With its AAT Deficiency Therapy Biting the Dust, Vertex Pins Hope on Second Drug
By Ruchi Jhonsa, Ph.D.
Vertex is putting an end to its treatment, VX-814, for a rare genetic disorder after the drug caused an abnormal increase in the levels of liver enzymes in a Phase 2 study. This rare genetic disorder causes changes in the SERPINA1 gene that produces alpha-1 antitrypsin protein. Mutation in the gene causes the production of defective AAT protein, which gets trapped inside the cells instead of floating in the blood. Low blood AAT levels promote lung inflammation, and the accumulation of defective protein in liver cells results in liver damage.
Vertex is well known for its cystic fibrosis portfolio and boasts of three USFDA approved CF drugs, Kalydeco, Orkambi, and Symdeko. While vertex is filling its pocket heavily from the sales of these three, it is also diversifying its portfolio to capture other markets. This was when it started working with AAT therapies. What helped them kickoff with the AAT therapy so easily was their prior knowledge of the protein folding correction therapies they developed for cystic fibrosis.
Vertex’s therapy VX-814 was a small molecule-based therapy designed for correcting the protein-folding defect in AAT protein. The company had been testing the drug in about 50 patients with the deficiency to boost the levels of AAT protein. However, in between the study, investigators noted elevated liver enzymes (AST/ALT) in several patients, and four of them had spikes “greater than eight times the upper limit of normal,” the company said in a statement on October 14th.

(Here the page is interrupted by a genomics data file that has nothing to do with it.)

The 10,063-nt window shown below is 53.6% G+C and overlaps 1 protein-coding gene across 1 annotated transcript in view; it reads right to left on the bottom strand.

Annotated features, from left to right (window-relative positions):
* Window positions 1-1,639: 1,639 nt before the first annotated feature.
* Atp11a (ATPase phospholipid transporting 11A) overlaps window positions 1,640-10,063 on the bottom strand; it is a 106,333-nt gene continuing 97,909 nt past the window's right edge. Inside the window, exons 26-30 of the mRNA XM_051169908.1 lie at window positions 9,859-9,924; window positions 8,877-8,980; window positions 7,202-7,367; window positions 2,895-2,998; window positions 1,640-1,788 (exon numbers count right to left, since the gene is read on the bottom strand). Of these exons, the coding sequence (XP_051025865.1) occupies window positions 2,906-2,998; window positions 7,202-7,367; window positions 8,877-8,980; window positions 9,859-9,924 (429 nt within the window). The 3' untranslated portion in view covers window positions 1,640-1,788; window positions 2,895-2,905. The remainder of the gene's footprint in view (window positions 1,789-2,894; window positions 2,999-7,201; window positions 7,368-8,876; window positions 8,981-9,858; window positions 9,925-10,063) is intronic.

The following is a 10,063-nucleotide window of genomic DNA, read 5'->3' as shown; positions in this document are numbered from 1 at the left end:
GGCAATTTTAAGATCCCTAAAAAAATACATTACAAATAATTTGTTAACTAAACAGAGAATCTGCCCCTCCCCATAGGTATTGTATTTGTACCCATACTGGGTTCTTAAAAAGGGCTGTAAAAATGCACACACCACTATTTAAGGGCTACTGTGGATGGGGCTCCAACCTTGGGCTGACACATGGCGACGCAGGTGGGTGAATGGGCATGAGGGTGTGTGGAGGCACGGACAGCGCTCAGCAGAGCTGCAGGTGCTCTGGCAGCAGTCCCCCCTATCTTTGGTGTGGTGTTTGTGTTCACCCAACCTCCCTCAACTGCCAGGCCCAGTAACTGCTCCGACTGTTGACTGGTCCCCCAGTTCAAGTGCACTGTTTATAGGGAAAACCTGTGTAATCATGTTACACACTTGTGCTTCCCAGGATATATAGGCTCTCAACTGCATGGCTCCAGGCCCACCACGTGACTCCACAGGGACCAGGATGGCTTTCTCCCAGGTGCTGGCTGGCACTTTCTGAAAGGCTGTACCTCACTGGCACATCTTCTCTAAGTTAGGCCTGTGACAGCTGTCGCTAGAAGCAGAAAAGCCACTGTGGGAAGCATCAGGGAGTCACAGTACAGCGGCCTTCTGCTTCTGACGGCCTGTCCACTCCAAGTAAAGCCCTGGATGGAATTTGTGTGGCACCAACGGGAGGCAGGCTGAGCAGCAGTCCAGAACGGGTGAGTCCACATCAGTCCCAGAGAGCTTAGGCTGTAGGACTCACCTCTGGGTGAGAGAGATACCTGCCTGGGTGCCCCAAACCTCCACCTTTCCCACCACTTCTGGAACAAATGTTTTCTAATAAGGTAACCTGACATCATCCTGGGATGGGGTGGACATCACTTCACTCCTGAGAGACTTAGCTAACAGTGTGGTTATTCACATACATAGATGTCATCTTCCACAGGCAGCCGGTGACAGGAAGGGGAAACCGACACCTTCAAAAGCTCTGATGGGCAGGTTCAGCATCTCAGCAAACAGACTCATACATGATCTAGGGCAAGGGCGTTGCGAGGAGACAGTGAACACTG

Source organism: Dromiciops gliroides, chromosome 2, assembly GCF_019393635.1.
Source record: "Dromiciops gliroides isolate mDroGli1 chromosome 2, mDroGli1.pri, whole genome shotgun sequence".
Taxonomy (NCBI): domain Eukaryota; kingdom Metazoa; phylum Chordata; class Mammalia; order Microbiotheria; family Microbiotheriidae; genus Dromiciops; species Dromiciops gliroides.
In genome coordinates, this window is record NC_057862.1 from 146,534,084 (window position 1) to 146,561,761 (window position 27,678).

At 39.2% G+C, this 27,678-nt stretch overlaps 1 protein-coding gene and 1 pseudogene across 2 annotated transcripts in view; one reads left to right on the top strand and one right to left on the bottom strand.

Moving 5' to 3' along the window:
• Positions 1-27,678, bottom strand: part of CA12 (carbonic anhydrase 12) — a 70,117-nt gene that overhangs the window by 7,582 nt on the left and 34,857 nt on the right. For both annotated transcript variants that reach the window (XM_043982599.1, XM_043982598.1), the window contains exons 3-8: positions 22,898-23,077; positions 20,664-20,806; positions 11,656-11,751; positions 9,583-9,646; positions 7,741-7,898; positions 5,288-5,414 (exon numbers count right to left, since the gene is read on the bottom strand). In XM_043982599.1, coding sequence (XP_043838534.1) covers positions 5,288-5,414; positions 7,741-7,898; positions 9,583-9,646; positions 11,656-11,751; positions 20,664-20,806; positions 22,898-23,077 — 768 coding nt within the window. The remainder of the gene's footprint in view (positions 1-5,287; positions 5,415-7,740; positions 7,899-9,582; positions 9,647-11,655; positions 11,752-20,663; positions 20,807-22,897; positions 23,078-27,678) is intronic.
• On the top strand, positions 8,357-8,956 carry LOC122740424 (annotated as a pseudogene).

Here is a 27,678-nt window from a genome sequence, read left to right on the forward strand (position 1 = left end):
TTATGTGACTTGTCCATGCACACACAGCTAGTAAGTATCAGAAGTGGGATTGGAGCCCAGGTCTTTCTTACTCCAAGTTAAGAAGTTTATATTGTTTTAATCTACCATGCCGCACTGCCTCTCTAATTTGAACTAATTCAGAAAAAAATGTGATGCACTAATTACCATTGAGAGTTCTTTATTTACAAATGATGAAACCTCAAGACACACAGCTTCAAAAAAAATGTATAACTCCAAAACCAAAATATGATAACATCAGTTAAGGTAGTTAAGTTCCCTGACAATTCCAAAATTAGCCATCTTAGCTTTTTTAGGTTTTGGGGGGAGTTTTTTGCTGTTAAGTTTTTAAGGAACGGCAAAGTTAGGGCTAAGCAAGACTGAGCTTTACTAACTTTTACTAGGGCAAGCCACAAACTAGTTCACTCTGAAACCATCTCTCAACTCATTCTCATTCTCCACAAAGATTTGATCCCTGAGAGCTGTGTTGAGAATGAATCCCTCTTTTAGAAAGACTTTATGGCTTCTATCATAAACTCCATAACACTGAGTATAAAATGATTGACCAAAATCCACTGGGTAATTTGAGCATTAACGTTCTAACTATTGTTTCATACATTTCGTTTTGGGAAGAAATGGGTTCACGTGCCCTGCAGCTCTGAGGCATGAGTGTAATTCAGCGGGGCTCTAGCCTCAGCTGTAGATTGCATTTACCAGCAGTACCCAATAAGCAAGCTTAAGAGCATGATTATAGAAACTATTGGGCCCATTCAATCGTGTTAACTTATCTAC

On top of that, only low levels of the drug reached the target tissue. While those cases resolved or are still resolving, the company decided to scrap the trial altogether as it would never be able to make a sufficient amount of the drug reach the target tissue without increasing the dosage. That also means more damage to the liver. After the news, Vertex’s stocks dropped 9% in after-hours trading.
Investors had a lot of hope from Vertex’s AAT drug that also received fast track designation from the FDA last year. However, now they are questioning whether Vertex can move beyond CF fame and develop drugs for other conditions. However, not all hope is lost. Vertex has another drug, VX-864, in its pipeline, which targets the same disorder.
The company is proceeding with the Phase 2 trial of this drug, which was initiated in July this year. Similar to the Phase 2 study of VX-814, this study would evaluate pharmacokinetics and safety of the drug in 40 participants and test its ability to ramp up the production of AAT protein over 28 days of dosing. The data from the Phase 2 trial is due in 2021. Why does the company think this drug will work? This drug is “structurally distinct from the one that failed and many times more potent, which might work in its favor.
Competition in the Neighborhood
Currently, AAT deficiency has no cure, and patients rely on augmentation therapy-supplementation of plasma-derived AAT protein-to slow lung damage. If successful, Vertex’s therapy would have been the first one to claim the win. However, with this failure, Vertex might be pushed behind others who are active in the space.
Just a week back, Takeda signed up a $300 million pact with Arrowhead for its RNA interference treatment for liver disease linked to AATD. Unlike Vertex’s small molecule treatment, this works directly at the RNA level, bringing down the mutant protein levels. Last month, Arrowhead reported that after 24 weeks of treatment, four patients saw their serum and liver mutant AAT protein go down by up to 93% and 95%, respectively.
The drug is currently in Phase 2/3 pivotal trial, and thanks to these remarkable results, it might well become the first to reach the market. Dicerna also joined the race in April this year by forming a pact with Alnylam, where the two will pool their respective RNAi drugs for treating AAT deficiency. Both their drugs, ALN-AAT02 and DCR-A1AT, are in Phase 1/2 trial at the moment- slightly behind their rival from Arrowhead/Takeda.
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